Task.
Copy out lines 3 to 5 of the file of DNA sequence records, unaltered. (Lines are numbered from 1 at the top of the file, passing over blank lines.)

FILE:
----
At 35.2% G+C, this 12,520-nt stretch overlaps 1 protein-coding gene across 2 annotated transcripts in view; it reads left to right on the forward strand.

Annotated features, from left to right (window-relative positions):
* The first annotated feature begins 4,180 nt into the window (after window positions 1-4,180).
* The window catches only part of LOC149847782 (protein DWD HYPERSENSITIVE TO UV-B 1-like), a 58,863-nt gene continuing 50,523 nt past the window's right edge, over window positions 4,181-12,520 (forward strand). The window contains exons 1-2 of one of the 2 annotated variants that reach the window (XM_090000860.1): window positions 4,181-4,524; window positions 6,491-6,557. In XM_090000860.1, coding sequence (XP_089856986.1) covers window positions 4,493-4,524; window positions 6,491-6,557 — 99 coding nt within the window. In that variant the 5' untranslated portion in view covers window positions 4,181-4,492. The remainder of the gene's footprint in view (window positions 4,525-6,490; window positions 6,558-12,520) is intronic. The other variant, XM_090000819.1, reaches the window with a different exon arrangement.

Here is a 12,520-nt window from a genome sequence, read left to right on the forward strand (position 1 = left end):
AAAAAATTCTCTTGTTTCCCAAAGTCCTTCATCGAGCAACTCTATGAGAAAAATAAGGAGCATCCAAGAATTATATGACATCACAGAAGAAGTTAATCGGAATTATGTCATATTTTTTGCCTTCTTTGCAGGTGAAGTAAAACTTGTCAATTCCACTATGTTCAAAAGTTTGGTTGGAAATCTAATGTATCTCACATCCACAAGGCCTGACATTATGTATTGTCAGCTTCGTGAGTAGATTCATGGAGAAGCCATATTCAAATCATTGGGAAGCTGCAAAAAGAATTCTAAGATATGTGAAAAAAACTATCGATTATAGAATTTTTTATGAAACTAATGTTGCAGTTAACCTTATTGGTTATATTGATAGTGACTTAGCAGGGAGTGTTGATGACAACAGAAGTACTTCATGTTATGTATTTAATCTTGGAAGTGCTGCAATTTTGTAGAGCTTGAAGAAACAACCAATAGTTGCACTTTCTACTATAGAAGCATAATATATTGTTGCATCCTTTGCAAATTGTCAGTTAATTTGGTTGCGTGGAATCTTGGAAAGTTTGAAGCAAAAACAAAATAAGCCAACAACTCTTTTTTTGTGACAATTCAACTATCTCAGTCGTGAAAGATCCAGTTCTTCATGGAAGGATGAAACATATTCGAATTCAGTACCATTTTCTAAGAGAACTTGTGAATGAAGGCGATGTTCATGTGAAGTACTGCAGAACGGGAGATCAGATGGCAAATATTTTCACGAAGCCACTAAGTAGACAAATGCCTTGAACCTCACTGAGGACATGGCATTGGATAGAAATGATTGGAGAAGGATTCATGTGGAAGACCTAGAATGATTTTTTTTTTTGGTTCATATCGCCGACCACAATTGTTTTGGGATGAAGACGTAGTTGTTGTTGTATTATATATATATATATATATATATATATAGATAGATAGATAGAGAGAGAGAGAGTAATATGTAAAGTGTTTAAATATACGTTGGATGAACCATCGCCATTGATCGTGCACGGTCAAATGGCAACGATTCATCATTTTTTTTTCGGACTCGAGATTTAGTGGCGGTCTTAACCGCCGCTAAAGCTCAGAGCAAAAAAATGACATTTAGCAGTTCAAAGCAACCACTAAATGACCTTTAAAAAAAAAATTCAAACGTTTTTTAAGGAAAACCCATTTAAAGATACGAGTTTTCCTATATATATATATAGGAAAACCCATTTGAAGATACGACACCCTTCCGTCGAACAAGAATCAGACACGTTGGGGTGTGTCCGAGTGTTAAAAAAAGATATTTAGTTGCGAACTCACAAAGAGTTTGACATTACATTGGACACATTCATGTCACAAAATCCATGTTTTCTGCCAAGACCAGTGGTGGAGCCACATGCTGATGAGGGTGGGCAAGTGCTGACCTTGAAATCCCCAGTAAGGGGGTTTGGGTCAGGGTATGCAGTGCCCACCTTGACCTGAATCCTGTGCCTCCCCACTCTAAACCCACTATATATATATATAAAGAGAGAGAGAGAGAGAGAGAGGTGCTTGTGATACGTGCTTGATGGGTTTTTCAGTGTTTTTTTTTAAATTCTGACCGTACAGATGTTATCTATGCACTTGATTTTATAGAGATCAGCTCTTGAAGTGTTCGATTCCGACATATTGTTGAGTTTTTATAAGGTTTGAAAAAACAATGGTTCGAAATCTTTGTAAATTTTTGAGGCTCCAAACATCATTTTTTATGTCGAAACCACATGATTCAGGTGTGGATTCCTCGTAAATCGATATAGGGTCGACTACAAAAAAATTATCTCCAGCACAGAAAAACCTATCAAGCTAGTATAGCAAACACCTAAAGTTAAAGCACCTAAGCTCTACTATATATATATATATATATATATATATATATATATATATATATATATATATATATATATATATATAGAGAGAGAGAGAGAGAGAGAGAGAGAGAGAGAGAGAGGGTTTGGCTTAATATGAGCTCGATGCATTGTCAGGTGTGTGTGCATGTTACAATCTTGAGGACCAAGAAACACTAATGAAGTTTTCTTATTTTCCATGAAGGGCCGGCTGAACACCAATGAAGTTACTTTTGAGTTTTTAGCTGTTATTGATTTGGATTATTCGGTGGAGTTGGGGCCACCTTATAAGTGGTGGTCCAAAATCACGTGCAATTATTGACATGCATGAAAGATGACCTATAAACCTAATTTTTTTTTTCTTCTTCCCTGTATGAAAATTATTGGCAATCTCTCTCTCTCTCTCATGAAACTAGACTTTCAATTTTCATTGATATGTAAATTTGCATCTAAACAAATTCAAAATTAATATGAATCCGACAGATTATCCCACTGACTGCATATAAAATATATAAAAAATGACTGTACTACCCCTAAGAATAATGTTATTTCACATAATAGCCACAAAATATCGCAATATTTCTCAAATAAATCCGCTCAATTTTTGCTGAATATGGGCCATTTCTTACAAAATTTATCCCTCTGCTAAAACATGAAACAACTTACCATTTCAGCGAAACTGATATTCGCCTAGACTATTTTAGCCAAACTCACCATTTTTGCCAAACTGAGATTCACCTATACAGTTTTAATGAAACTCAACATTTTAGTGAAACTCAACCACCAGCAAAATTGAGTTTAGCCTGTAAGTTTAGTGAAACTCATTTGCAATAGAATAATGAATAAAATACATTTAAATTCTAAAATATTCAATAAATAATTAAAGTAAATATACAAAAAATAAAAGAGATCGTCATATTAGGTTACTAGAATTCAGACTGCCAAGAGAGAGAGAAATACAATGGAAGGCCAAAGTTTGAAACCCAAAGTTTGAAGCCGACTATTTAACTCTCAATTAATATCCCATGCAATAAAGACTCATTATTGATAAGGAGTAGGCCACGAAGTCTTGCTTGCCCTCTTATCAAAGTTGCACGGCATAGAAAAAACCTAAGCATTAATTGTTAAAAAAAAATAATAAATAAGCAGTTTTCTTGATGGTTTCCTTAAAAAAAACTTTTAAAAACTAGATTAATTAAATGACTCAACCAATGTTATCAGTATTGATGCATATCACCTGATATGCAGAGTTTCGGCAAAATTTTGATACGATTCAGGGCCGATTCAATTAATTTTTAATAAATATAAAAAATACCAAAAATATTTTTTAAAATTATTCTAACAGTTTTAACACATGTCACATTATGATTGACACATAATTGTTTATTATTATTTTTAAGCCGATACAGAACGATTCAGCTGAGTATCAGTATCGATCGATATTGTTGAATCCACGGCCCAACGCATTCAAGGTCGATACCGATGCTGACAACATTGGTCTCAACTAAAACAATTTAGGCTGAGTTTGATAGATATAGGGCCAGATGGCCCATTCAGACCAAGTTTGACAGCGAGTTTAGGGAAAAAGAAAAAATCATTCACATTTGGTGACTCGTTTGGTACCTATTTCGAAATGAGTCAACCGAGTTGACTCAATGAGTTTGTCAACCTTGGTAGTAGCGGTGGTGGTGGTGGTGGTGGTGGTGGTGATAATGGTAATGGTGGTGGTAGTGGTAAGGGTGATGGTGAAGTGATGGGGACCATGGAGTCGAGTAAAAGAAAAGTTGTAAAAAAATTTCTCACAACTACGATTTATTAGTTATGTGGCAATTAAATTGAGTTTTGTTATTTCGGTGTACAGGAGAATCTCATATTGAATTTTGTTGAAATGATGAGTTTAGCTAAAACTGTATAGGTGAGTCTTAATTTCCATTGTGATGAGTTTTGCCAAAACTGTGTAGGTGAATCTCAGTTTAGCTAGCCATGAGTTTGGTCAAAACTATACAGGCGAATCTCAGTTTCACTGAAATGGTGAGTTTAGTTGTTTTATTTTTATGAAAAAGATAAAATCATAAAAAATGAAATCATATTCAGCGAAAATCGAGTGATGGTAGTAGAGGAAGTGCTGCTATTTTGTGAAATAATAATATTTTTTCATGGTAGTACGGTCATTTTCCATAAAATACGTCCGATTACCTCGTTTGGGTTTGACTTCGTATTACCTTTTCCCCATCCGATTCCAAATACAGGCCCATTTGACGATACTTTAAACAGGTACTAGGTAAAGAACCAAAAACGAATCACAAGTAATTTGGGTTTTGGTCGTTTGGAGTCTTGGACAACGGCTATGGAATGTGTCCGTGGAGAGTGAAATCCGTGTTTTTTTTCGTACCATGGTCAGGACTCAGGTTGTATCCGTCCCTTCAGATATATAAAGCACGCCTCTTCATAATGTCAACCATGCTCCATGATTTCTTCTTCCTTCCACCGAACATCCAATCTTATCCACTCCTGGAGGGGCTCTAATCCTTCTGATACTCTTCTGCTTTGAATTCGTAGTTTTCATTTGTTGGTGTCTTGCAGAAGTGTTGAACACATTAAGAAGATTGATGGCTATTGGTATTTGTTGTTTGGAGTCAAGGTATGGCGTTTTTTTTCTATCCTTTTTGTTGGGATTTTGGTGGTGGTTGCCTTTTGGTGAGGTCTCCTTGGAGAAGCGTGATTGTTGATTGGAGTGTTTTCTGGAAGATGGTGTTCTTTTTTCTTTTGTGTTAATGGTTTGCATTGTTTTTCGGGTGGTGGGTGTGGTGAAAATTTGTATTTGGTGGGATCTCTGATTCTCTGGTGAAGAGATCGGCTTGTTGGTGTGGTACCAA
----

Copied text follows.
* The first annotated feature begins 4,180 nt into the window (after window positions 1-4,180).
* The window catches only part of LOC149847782 (protein DWD HYPERSENSITIVE TO UV-B 1-like), a 58,863-nt gene continuing 50,523 nt past the window's right edge, over window positions 4,181-12,520 (forward strand). The window contains exons 1-2 of one of the 2 annotated variants that reach the window (XM_090000860.1): window positions 4,181-4,524; window positions 6,491-6,557. In XM_090000860.1, coding sequence (XP_089856986.1) covers window positions 4,493-4,524; window positions 6,491-6,557 — 99 coding nt within the window. In that variant the 5' untranslated portion in view covers window positions 4,181-4,492. The remainder of the gene's footprint in view (window positions 4,525-6,490; window positions 6,558-12,520) is intronic. The other variant, XM_090000819.1, reaches the window with a different exon arrangement.

Here is a 12,520-nt window from a genome sequence, read left to right on the forward strand (position 1 = left end):